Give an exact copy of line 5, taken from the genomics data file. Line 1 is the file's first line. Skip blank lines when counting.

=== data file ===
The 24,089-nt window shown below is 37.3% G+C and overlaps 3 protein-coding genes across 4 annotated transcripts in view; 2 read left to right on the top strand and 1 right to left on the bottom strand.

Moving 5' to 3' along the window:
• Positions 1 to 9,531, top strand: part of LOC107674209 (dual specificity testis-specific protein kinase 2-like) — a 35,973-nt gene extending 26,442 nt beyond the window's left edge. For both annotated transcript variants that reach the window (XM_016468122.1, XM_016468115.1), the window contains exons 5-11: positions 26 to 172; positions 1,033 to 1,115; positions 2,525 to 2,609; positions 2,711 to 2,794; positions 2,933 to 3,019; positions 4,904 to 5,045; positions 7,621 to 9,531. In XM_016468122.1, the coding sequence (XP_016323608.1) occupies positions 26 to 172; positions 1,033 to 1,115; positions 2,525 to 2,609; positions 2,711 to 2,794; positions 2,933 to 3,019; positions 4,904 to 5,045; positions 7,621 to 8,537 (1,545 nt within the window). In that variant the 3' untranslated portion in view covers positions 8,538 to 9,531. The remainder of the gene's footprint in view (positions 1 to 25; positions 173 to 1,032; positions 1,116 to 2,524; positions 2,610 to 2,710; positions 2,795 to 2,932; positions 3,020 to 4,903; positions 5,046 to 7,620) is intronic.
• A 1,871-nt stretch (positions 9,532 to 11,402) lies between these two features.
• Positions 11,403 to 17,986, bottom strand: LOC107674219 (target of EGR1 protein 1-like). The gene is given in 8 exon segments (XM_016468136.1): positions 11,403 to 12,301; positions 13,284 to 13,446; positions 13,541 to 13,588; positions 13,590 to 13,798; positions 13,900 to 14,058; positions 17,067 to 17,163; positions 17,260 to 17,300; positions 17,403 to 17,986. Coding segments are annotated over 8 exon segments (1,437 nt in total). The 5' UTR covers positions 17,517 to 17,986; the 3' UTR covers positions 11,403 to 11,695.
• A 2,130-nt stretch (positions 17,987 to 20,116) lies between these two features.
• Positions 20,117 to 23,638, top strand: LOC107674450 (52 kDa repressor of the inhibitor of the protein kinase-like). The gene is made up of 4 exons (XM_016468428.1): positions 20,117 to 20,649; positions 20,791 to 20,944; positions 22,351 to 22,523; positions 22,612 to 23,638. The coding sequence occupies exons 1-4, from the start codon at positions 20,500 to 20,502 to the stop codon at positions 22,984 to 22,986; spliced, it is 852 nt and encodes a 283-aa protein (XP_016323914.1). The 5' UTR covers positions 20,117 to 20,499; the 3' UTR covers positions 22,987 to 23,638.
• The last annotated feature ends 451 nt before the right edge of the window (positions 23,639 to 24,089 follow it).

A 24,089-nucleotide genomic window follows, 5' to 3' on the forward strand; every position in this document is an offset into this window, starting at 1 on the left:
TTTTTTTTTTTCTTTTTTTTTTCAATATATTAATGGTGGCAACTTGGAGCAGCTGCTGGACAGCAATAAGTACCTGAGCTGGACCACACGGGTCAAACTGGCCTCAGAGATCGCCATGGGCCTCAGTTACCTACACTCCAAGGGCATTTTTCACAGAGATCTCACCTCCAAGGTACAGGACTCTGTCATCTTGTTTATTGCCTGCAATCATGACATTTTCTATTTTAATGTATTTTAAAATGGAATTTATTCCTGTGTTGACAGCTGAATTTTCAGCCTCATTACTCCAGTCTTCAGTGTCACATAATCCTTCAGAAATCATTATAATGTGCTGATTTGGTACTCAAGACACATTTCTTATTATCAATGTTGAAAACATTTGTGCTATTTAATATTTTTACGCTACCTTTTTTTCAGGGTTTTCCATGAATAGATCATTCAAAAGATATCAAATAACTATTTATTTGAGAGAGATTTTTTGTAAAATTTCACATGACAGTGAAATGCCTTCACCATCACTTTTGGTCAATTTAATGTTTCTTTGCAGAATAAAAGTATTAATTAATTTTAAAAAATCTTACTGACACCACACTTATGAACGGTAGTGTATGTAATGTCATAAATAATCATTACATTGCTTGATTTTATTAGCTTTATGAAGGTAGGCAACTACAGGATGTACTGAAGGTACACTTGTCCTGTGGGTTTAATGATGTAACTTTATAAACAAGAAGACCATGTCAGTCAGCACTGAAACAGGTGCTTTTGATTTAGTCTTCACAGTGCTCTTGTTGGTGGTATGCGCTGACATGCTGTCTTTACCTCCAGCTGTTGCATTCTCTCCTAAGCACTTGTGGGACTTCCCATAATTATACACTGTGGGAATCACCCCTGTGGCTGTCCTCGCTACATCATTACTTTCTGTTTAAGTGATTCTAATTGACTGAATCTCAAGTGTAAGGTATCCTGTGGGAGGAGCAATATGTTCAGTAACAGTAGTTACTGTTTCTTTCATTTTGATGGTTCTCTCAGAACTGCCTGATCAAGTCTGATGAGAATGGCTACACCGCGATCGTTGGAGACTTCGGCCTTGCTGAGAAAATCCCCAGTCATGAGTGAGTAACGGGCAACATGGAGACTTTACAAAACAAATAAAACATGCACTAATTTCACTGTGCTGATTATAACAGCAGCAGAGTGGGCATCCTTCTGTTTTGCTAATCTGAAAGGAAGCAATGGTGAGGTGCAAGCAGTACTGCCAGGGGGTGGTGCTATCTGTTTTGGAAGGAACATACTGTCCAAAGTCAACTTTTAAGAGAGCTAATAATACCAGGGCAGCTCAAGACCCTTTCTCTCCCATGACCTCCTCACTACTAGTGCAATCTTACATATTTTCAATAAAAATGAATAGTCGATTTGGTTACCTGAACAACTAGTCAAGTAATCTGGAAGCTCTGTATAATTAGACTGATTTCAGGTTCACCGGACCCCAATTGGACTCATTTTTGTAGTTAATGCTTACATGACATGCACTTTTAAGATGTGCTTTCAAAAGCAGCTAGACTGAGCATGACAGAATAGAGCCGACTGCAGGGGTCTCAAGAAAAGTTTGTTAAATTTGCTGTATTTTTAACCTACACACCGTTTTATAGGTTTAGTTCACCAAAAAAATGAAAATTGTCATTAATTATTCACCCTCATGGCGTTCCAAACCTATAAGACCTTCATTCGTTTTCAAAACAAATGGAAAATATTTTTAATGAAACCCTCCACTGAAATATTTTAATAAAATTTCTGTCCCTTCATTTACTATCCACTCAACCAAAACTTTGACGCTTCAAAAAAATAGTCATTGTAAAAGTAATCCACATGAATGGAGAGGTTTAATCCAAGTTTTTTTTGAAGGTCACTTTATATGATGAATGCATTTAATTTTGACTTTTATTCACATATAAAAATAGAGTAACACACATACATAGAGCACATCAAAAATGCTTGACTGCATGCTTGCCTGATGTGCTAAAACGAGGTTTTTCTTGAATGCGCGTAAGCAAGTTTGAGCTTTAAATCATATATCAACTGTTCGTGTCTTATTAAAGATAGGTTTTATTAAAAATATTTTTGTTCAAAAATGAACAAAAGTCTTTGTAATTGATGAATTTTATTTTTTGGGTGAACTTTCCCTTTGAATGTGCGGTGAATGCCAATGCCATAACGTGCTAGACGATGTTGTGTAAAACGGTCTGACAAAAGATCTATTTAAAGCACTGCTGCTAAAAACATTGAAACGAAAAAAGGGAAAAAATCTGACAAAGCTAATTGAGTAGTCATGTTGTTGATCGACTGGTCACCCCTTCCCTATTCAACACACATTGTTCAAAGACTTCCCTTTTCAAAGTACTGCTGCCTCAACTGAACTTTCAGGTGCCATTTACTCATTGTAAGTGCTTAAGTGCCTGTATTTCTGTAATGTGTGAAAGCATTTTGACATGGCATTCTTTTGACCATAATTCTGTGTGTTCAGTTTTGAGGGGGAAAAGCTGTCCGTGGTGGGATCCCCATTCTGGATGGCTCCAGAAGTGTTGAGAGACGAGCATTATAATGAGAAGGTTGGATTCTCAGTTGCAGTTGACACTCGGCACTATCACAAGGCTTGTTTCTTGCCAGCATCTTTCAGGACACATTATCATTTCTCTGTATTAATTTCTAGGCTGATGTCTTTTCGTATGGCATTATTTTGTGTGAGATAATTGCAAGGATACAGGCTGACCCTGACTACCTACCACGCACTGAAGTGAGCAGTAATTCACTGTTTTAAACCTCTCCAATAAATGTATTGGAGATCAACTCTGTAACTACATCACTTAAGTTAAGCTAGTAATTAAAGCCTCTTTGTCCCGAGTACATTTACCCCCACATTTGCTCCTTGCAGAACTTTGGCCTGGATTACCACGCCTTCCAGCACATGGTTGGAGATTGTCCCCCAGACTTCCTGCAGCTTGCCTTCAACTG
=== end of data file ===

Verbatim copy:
• Positions 11,403 to 17,986, bottom strand: LOC107674219 (target of EGR1 protein 1-like). The gene is given in 8 exon segments (XM_016468136.1): positions 11,403 to 12,301; positions 13,284 to 13,446; positions 13,541 to 13,588; positions 13,590 to 13,798; positions 13,900 to 14,058; positions 17,067 to 17,163; positions 17,260 to 17,300; positions 17,403 to 17,986. Coding segments are annotated over 8 exon segments (1,437 nt in total). The 5' UTR covers positions 17,517 to 17,986; the 3' UTR covers positions 11,403 to 11,695.